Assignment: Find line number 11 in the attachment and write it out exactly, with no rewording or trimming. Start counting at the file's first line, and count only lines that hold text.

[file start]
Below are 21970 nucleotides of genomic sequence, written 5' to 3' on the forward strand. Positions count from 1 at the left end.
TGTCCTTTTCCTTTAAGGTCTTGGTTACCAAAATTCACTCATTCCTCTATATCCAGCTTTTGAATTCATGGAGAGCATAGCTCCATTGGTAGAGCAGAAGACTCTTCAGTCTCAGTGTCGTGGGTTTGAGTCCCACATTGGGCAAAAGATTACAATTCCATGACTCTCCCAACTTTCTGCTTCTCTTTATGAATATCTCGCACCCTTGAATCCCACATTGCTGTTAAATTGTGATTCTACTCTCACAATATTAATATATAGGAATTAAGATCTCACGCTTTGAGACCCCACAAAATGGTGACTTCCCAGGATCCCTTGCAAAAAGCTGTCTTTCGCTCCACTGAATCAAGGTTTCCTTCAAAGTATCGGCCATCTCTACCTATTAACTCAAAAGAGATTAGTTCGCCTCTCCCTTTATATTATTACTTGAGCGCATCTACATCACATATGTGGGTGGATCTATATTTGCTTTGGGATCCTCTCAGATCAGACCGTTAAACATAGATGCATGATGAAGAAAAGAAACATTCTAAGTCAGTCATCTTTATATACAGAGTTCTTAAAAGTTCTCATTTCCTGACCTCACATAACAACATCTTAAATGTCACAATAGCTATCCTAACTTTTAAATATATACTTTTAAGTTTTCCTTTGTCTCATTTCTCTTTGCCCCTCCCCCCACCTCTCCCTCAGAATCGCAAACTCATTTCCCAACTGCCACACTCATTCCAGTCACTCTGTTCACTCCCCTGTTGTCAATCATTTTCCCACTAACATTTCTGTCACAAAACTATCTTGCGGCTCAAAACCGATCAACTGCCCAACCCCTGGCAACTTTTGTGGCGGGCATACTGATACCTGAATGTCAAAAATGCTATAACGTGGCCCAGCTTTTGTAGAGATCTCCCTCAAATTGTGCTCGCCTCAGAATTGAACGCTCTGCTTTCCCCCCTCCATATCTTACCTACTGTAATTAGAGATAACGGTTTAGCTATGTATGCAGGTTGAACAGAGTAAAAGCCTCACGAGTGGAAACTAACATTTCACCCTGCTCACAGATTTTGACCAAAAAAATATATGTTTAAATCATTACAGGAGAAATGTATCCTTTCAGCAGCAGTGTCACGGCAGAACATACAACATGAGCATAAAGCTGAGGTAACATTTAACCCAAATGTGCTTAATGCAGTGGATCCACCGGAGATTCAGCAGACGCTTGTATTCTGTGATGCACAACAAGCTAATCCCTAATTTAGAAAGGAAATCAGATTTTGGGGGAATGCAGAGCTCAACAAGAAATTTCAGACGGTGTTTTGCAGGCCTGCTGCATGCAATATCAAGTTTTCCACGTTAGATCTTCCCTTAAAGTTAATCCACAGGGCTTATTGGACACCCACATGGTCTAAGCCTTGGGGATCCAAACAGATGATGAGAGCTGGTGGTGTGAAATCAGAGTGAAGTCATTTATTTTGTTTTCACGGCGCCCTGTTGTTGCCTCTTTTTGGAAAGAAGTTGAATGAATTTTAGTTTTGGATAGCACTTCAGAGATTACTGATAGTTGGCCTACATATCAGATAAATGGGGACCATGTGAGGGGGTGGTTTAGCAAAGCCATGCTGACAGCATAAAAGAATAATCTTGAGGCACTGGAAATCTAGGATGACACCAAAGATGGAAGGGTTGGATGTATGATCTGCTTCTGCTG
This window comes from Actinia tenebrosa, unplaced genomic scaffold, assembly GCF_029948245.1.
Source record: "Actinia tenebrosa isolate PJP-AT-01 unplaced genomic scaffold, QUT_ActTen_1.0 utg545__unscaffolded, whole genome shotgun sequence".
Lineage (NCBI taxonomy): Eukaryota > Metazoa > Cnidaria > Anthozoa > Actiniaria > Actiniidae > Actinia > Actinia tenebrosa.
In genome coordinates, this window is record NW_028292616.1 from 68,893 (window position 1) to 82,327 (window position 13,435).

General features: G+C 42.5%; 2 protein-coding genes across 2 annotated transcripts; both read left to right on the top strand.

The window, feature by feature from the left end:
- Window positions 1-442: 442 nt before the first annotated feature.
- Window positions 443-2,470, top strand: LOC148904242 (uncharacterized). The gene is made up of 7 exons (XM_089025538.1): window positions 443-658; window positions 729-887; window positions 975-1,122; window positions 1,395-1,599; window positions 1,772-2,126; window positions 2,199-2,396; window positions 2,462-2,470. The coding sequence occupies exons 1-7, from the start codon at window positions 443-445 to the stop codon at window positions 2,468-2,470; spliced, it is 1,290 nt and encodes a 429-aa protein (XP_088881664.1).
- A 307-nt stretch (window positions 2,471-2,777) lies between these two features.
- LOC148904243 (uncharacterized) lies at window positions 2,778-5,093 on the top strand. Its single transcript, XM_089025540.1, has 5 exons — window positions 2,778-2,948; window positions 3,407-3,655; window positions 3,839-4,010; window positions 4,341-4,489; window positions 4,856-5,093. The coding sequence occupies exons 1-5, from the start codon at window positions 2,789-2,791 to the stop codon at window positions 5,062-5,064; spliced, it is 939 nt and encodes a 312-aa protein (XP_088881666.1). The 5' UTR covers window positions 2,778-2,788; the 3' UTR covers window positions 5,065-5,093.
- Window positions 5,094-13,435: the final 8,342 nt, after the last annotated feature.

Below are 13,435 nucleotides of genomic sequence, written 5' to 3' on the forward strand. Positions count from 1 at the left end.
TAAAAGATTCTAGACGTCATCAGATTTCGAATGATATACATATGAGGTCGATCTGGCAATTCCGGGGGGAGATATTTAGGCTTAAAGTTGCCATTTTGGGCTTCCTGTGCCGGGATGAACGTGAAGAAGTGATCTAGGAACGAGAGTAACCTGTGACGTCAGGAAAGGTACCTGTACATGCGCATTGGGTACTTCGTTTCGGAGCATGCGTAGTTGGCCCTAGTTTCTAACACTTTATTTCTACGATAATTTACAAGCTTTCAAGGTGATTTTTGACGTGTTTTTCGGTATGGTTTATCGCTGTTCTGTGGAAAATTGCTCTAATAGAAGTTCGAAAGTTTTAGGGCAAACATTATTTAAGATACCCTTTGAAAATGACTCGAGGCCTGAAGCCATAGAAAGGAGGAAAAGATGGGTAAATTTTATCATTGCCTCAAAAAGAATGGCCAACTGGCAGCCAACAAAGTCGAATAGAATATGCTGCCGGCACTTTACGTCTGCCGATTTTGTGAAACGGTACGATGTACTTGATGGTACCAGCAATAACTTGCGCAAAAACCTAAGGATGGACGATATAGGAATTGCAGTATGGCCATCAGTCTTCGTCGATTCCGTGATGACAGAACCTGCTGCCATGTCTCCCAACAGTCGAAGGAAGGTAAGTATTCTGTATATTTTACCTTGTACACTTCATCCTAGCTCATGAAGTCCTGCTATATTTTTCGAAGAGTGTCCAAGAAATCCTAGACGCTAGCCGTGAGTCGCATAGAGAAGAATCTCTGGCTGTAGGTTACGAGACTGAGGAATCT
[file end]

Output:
- A 307-nt stretch (window positions 2,471-2,777) lies between these two features.